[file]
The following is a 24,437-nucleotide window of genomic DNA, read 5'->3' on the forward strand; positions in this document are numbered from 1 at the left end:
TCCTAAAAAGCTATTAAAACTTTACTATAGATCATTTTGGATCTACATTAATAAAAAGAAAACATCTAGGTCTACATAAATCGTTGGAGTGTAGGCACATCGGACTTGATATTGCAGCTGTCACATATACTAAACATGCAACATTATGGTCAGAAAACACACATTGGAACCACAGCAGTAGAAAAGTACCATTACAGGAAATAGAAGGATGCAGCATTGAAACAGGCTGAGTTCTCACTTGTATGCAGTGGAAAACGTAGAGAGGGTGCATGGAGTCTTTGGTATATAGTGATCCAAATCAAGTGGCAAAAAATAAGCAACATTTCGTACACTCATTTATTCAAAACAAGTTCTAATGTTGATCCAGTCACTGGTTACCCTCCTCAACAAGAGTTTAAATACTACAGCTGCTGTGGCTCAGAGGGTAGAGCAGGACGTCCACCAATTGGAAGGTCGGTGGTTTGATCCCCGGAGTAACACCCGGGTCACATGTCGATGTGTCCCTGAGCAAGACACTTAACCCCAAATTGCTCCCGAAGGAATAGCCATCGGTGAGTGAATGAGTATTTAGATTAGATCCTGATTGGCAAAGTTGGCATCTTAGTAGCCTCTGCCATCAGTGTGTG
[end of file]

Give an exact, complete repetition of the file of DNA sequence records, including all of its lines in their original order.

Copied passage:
The following is a 24,437-nucleotide window of genomic DNA, read 5'->3' on the forward strand; positions in this document are numbered from 1 at the left end:
TCCTAAAAAGCTATTAAAACTTTACTATAGATCATTTTGGATCTACATTAATAAAAAGAAAACATCTAGGTCTACATAAATCGTTGGAGTGTAGGCACATCGGACTTGATATTGCAGCTGTCACATATACTAAACATGCAACATTATGGTCAGAAAACACACATTGGAACCACAGCAGTAGAAAAGTACCATTACAGGAAATAGAAGGATGCAGCATTGAAACAGGCTGAGTTCTCACTTGTATGCAGTGGAAAACGTAGAGAGGGTGCATGGAGTCTTTGGTATATAGTGATCCAAATCAAGTGGCAAAAAATAAGCAACATTTCGTACACTCATTTATTCAAAACAAGTTCTAATGTTGATCCAGTCACTGGTTACCCTCCTCAACAAGAGTTTAAATACTACAGCTGCTGTGGCTCAGAGGGTAGAGCAGGACGTCCACCAATTGGAAGGTCGGTGGTTTGATCCCCGGAGTAACACCCGGGTCACATGTCGATGTGTCCCTGAGCAAGACACTTAACCCCAAATTGCTCCCGAAGGAATAGCCATCGGTGAGTGAATGAGTATTTAGATTAGATCCTGATTGGCAAAGTTGGCATCTTAGTAGCCTCTGCCATCAGTGTGTG